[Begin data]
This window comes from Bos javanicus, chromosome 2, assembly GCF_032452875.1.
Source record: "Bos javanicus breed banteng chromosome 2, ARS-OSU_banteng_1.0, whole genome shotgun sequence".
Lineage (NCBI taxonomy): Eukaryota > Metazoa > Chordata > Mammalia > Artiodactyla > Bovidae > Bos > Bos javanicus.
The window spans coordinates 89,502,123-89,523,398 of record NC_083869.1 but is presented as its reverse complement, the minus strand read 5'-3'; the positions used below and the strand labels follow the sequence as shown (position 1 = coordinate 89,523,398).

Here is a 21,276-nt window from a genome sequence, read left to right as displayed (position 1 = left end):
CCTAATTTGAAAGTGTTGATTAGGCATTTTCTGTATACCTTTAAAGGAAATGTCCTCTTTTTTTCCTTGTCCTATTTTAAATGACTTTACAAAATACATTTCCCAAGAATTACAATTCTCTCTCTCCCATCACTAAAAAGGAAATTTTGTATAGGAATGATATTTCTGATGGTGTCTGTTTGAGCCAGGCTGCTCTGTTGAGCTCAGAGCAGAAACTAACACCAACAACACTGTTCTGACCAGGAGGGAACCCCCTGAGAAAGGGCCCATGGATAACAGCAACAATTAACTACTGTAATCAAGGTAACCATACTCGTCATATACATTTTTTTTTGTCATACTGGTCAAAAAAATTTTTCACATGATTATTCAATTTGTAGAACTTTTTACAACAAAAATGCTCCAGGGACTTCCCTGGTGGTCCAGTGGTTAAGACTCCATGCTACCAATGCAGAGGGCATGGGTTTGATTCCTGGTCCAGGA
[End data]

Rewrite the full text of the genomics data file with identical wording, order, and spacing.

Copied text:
This window comes from Bos javanicus, chromosome 2, assembly GCF_032452875.1.
Source record: "Bos javanicus breed banteng chromosome 2, ARS-OSU_banteng_1.0, whole genome shotgun sequence".
Lineage (NCBI taxonomy): Eukaryota > Metazoa > Chordata > Mammalia > Artiodactyla > Bovidae > Bos > Bos javanicus.
The window spans coordinates 89,502,123-89,523,398 of record NC_083869.1 but is presented as its reverse complement, the minus strand read 5'-3'; the positions used below and the strand labels follow the sequence as shown (position 1 = coordinate 89,523,398).

Here is a 21,276-nt window from a genome sequence, read left to right as displayed (position 1 = left end):
CCTAATTTGAAAGTGTTGATTAGGCATTTTCTGTATACCTTTAAAGGAAATGTCCTCTTTTTTTCCTTGTCCTATTTTAAATGACTTTACAAAATACATTTCCCAAGAATTACAATTCTCTCTCTCCCATCACTAAAAAGGAAATTTTGTATAGGAATGATATTTCTGATGGTGTCTGTTTGAGCCAGGCTGCTCTGTTGAGCTCAGAGCAGAAACTAACACCAACAACACTGTTCTGACCAGGAGGGAACCCCCTGAGAAAGGGCCCATGGATAACAGCAACAATTAACTACTGTAATCAAGGTAACCATACTCGTCATATACATTTTTTTTTGTCATACTGGTCAAAAAAATTTTTCACATGATTATTCAATTTGTAGAACTTTTTACAACAAAAATGCTCCAGGGACTTCCCTGGTGGTCCAGTGGTTAAGACTCCATGCTACCAATGCAGAGGGCATGGGTTTGATTCCTGGTCCAGGA